10

Say I have an HTML file like so:

<!DOCTYPE html>          
 <meta charset="UTF-8">
 <title>Suman tests</title>
 <head>
 <script src="../dist/suman.js"></script>   <-- webpack build here

    // how can I do a synchronous require() here, from something
    // inside the Webpack build?

 </script>
</head>
<body>
</body>
</html>

as the comment says in the script tag, I am trying to figure out: how I can import/require something from inside the Webpack build from just about any old JavaScript code?

Is it possible? How? ...I could set global variables in the build, but I am wondering if there is another better way.

Note:

I would be willing to use Browserify instead of Webpack to create the bundle/build, if that makes it easier to require modules from the build, from outside of the build.

I tried doing this with RequireJS and SystemJS - these two tools would make it much easier to do what I want to do. But apparently it's pretty hard to create deep builds from NPM packages with RequireJS or SystemJS, and in this case I need a deep build that includes many NPM deps. I even tried TypeScript transpiler to create a deep build, to no avail. So it seems like it's gotta be either Browserify or Webpack, but I am open to anything that might work.

Note that if we used AMD or SystemJS, this would be straightforward:

<head>
  <script src="../dist/suman-amd.js"></script>   <--AMD build here
  <script src="../dist/suman-system.js"></script>   <--SystemJS build here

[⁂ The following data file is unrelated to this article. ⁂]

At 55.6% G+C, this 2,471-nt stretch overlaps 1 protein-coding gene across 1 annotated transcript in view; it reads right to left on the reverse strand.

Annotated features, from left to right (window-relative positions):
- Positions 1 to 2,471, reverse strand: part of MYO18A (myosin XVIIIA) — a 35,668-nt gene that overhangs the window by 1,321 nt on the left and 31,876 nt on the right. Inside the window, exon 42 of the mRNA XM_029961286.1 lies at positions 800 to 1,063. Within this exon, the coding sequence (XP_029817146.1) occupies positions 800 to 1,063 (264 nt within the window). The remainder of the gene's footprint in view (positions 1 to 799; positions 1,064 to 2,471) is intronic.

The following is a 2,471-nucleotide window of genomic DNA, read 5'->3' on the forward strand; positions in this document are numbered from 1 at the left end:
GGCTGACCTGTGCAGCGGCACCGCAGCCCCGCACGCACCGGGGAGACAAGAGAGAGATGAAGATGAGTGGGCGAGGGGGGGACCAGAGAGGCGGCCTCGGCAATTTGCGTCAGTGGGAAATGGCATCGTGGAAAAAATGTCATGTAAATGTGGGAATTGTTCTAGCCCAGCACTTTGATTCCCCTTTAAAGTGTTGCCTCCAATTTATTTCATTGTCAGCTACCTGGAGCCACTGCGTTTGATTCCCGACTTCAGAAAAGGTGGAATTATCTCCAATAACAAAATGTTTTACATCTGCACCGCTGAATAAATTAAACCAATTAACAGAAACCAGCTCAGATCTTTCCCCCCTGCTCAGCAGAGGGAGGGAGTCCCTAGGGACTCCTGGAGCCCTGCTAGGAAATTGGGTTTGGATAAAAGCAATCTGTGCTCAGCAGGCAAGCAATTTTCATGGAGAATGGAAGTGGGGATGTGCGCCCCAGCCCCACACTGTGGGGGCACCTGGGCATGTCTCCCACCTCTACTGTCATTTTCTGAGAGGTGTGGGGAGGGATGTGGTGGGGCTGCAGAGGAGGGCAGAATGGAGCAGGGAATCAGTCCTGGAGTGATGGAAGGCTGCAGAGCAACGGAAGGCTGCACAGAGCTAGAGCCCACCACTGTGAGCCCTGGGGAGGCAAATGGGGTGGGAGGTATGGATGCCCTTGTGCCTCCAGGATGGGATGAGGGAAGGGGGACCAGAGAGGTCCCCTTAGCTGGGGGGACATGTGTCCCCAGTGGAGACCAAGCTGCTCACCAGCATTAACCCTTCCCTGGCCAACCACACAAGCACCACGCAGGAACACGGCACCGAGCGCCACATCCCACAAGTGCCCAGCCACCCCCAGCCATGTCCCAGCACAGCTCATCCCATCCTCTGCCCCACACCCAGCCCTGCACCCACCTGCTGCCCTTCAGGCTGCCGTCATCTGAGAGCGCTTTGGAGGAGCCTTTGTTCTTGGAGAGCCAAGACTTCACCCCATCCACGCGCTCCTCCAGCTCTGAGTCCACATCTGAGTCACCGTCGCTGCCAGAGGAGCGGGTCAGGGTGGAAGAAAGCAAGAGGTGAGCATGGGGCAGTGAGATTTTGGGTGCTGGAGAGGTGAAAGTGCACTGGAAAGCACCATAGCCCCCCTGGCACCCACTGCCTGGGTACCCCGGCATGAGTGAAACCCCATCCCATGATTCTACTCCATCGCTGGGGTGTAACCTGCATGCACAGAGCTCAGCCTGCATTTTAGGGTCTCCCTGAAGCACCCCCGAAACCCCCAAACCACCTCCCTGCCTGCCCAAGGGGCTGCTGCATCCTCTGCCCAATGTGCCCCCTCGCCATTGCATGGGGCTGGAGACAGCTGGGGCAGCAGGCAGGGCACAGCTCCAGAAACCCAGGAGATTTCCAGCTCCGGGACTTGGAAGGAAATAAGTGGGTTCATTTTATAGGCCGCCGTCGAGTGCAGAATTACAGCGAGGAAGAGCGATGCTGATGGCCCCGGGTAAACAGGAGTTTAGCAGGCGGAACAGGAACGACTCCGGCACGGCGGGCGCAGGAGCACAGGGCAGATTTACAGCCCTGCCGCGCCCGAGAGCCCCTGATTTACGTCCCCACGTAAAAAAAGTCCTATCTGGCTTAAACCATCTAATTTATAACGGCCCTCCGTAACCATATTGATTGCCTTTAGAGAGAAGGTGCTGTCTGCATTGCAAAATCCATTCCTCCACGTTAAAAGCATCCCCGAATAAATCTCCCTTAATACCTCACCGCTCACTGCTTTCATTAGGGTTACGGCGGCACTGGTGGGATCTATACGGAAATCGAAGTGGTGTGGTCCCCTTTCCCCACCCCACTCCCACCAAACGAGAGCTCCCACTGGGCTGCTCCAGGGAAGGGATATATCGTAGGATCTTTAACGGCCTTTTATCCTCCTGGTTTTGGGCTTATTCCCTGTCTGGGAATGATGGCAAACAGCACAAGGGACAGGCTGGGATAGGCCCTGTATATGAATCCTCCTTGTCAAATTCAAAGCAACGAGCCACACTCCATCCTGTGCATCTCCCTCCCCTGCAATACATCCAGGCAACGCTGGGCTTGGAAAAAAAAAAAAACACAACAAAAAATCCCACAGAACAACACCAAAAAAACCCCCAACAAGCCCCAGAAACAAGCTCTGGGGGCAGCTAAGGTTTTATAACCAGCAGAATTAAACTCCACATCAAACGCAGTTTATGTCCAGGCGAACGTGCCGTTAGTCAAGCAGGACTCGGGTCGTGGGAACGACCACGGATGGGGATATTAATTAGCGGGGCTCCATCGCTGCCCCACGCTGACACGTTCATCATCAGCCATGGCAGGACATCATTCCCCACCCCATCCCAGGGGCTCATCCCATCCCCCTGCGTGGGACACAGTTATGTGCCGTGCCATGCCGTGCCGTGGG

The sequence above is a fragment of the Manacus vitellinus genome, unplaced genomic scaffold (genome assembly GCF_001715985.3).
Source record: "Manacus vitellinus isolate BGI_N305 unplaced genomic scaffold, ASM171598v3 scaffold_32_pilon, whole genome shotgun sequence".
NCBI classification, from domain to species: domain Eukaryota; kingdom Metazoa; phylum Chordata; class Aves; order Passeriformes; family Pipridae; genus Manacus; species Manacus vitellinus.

<script>

       // using AMD

        define(['/a-module-from-amd-build'], function(myMod){

            // my unique code goes here

        });

        // or with SystemJS 

       System.register('my-module', ['a-module-from-system-build'], function(myMod){

             // my unique code goes here

       });

  </script>
</head>

But using Webpack/Browserify makes it a little trickier to do what I want to do.

8
  • Did you mean how to lazy load a module? Because webpack bundles all the requirements before the browser runs any code.
    – Omri Luzon
    Apr 15 '17 at 4:03
  • @OmriLuzon I would be ok with lazy-loading or not. But I used the word synchronous for a reason :) "Synchronous" meaning "not lazy-loading". If it's already in the Webpack build, then it's already there to be synchronously loaded...in theory. Apr 15 '17 at 4:12
  • Well, synchronous and asynchronous module loading are meaningless if all the code bundles up before the browser can run them.
    – Omri Luzon
    Apr 15 '17 at 4:15
  • 1
    Not really, you can load code, and then load more code later asynchronously. I personally like asynchronous/lazy-loading, but in this case I am looking to just do strictly synchronous require() calls. Apr 15 '17 at 4:17
  • So you mean that the code is already in the bundle, so there is no need to require it, that's the default behavior.
    – Omri Luzon
    Apr 15 '17 at 4:19
1

I think I have an answer to this question, pretty clever actually. The solution uses Webpack.

Before building with Webpack, inside our backend code, we would do this:

global.require = name => {        // global is window
 switch (name) { 
    case 'async': 
    return require('async');
    case 'bluebird': 
    return require('bluebird') 
    case 'socket.io': 
    return require('socket.io') 
     // etc etc
  } 
}

we need to use the full/actual paths, not dynamic paths, so that Webpack can do its thing.

Webpack will include this code as part of the build and mangle the F out of it. But it won't matter because outside the bundle, we will have a way to require Webpack modules.

<script src="../dist/suman.js"></script>   <-- webpack build here
<script>

     // this will pull async from inside the Webpack build
     const async = window.require('async'); 
     const socketio = window.require('socket.io'); 
     const Promise = window.require('bluebird');  

</script>

This was actually pretty clever and I did not think of it :)

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